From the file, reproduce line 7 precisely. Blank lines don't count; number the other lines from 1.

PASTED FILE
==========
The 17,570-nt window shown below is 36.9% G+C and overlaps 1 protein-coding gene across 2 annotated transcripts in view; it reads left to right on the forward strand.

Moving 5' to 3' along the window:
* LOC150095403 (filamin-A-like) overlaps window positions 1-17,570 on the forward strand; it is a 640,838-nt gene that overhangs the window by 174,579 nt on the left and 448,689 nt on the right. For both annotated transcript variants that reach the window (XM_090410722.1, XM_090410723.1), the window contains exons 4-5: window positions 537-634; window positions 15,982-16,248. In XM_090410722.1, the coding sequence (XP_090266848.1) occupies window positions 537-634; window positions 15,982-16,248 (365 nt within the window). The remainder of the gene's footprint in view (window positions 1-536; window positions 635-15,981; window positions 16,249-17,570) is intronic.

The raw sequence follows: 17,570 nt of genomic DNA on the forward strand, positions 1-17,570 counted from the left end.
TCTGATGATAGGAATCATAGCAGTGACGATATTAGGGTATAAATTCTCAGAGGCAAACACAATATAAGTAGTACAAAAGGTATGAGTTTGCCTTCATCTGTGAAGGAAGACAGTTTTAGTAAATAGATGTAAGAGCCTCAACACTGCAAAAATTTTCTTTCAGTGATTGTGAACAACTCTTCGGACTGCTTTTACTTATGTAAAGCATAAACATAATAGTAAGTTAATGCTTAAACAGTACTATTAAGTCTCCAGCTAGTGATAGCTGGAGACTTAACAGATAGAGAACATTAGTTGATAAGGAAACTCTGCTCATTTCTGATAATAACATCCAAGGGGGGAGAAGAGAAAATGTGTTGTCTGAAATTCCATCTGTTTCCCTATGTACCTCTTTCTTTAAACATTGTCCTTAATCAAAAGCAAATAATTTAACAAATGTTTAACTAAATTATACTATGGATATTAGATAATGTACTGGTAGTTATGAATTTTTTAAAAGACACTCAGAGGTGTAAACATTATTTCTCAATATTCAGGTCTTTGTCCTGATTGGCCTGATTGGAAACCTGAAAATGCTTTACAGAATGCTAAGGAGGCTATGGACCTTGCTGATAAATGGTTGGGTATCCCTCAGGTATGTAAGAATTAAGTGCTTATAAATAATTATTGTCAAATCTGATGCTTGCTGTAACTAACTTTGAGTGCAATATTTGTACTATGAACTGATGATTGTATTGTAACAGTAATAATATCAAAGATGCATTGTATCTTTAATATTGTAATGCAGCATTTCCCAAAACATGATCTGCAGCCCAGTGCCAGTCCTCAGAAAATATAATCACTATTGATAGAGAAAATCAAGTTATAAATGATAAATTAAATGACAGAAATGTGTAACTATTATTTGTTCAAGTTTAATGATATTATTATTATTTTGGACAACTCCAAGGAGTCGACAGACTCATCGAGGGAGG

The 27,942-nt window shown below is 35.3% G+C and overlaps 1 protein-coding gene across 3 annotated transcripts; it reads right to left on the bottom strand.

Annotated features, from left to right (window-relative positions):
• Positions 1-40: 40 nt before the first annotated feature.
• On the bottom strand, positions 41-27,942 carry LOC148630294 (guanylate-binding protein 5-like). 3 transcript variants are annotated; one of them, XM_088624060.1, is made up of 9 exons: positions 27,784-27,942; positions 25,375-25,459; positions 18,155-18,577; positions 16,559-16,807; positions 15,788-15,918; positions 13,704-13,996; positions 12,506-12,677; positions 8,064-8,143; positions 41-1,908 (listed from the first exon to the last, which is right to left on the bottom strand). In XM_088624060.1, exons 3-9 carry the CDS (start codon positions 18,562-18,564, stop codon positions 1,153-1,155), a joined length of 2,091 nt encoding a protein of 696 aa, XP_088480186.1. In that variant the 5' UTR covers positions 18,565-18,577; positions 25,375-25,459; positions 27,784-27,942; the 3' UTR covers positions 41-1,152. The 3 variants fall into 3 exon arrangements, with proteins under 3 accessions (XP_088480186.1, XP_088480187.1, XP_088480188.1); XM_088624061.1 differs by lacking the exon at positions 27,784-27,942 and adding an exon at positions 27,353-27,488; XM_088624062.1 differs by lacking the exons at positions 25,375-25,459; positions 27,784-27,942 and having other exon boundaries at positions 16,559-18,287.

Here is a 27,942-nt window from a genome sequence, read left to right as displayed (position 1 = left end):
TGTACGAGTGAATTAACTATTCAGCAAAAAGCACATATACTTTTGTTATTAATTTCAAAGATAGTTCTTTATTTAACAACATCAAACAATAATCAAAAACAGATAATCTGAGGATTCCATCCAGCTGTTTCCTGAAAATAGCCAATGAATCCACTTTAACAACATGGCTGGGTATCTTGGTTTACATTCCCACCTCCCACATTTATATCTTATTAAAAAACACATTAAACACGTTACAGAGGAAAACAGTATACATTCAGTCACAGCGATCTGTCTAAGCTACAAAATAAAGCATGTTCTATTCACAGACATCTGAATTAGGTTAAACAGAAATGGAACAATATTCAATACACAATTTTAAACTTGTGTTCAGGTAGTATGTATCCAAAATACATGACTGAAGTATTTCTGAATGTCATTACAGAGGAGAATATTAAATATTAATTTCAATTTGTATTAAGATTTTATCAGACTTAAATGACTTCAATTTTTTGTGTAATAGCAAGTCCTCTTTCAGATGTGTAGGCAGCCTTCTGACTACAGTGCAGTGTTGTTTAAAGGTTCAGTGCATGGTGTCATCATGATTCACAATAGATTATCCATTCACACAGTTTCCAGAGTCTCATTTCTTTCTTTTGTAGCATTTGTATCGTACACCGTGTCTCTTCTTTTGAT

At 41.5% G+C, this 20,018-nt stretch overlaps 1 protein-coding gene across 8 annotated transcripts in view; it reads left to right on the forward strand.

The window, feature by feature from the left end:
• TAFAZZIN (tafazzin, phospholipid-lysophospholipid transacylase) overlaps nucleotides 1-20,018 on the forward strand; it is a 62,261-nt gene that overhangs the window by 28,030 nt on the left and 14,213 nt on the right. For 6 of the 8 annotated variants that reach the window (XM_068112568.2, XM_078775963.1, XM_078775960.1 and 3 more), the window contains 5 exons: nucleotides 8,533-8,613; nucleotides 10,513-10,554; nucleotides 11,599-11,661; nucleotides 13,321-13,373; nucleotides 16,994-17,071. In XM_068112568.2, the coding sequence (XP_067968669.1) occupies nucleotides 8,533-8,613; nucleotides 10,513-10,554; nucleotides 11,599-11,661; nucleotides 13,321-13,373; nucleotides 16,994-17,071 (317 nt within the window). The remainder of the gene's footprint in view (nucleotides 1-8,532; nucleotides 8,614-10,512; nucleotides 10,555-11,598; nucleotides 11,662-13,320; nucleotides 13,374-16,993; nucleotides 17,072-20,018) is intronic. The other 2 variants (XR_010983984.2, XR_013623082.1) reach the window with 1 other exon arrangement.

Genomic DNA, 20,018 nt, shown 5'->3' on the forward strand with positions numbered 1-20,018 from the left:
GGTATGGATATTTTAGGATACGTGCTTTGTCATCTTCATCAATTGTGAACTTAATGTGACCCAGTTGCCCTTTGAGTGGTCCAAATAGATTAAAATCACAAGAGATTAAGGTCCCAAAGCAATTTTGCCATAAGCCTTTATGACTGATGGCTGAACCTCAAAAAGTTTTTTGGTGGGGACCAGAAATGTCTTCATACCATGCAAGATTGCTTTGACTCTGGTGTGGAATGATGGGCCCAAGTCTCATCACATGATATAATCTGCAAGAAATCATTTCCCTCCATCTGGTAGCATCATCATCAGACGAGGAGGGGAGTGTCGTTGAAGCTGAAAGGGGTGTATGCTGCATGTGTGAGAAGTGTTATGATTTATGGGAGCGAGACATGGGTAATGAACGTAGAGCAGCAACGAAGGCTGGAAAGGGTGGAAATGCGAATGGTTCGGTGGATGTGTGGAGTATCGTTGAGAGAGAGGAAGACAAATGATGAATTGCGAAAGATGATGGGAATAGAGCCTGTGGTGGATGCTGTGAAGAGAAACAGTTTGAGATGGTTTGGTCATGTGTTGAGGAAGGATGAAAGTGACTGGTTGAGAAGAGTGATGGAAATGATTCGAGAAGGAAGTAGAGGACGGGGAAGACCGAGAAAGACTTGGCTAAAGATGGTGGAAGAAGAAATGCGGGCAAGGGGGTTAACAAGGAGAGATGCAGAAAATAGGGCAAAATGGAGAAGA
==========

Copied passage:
Annotated features, from left to right (window-relative positions):